The Most Popular Types of Back Doors
Find a back entry door that suits your needs and your style.
There’s no shortage of options when it comes to selecting a back door. However, choosing one that works for your everyday routine, fits your style and offers security can take a bit of research. A few of the most popular options include, French doors, sliding glass doors, Dutch doors and, of course, standard opaque wood, fiberglass or metal entry doors. Read on for the pros and cons and more about each style.
A set of French doors can be a pretty and practical choice if you are looking to let light and a view of the outdoors into your home. However, due to the nature of the framework, if you do not choose a proper locking system that locks at three points — the top, bottom and center — the doors may be susceptible to break-ins or may blow open more easily or be pushed in during harsh storms. Also, note that you may want to install curtains or window coverings and shades on your French doors to offer you privacy and control the amount of light that enters your home. Many homeowners choose to install multiple sets of French doors in a row, offering the look of a bank of windows with the convenient indoor/outdoor access of the door.
Sliding Glass Doors
These doors are an especially popular choice for homes that have pool, patio and deck areas just outside the back door. They offer a beautiful, unobstructed view of the outdoors and provide the ease of access to the home. Drapes can be hung on a rod over the framework of the door to provide privacy and reduce the amount of light that comes into your room. As with any glass door, security can be a concern. Sliding glass doors may work best in backyard environments that have fenced yards or other natural barriers to offer additional privacy and/or security. Additionally, some people have concerns about sliding glass doors coming out of the tracks in which they slide; know that this can be a simple fix if it does happen. You should always keep the tracks clean and unobstructed to help prevent this occurrence.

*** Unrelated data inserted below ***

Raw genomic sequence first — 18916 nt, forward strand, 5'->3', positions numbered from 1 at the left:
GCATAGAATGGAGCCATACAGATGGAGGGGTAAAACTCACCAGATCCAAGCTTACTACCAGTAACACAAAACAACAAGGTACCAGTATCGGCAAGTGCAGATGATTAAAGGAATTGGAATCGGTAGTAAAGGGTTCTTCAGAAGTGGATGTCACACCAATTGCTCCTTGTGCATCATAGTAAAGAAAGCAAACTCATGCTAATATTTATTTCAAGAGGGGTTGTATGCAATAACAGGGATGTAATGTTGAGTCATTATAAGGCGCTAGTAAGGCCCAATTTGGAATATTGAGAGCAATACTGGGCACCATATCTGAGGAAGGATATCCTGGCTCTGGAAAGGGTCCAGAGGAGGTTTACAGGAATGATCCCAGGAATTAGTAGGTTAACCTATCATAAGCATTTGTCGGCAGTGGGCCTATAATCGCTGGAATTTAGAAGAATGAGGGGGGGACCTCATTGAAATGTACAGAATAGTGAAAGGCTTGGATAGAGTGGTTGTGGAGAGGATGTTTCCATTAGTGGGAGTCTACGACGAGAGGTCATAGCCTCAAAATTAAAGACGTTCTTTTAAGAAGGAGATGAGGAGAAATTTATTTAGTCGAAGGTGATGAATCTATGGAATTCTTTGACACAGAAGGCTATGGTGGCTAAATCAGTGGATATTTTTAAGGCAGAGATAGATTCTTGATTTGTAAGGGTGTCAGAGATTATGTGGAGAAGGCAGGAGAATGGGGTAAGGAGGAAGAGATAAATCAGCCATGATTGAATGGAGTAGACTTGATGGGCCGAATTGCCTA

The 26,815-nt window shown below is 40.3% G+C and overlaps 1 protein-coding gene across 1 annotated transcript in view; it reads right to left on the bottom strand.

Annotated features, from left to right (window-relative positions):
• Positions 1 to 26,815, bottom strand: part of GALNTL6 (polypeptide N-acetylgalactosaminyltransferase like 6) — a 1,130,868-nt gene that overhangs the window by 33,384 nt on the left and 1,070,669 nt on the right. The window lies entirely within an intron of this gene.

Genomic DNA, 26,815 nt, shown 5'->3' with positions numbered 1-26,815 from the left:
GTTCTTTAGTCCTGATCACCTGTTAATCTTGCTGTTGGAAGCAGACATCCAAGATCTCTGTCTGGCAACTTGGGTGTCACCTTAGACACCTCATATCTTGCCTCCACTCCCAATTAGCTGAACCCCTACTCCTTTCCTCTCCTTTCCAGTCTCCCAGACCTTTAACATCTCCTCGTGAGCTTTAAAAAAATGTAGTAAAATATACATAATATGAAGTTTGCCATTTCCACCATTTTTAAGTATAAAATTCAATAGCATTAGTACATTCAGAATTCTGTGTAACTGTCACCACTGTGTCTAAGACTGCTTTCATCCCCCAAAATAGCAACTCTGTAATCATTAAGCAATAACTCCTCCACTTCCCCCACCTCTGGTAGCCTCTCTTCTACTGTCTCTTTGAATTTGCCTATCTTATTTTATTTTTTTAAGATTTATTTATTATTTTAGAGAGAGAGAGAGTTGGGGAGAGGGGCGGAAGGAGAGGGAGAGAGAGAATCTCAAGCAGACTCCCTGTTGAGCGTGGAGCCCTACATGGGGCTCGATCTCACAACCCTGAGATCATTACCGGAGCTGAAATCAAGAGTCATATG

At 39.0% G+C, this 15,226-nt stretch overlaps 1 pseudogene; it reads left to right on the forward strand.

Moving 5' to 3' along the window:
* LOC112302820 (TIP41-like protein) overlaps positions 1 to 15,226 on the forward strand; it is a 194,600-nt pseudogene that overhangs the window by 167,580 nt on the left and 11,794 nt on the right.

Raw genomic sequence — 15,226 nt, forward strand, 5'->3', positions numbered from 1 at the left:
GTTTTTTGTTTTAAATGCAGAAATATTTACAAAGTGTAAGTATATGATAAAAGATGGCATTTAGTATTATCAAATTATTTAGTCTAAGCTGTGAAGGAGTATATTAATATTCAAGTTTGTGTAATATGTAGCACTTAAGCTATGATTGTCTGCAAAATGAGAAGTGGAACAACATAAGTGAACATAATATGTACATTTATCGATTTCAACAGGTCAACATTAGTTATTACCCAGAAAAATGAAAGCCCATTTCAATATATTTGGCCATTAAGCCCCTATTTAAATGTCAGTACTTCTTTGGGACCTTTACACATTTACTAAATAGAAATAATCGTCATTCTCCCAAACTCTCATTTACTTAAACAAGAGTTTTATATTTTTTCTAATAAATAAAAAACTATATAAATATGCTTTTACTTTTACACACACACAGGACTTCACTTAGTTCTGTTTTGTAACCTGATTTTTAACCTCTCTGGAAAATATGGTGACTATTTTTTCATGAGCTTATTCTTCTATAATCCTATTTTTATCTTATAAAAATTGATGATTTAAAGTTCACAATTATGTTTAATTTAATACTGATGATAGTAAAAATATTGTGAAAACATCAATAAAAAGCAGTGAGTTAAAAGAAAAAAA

Dutch doors—which are divided at the center, allowing one part to be open and the other to be closed at the same time — are an equally alluring option for exterior back doors. While they offer a secure, opaque door when closed, opening the top half can provide for a nice view and breeze into your kitchen or the room where it is installed. To avoid air leaks or prevent the possibility of allowing the elements of Mother Nature into your home, make certain the top and bottom halves meet securely with no gaps, and that they lock securely for additional safety.
Standard Entry Door
The most common choice for front entries — standard wood, fiberglass or metal doors — are also a popular and secure choice for exterior back doors. Cons come with each type of material. For example, wood doors may need more maintenance or to be replaced more frequently, whereas dents can be hard to remove from metal doors. As with a front door, consider your environment and needs when making a selection.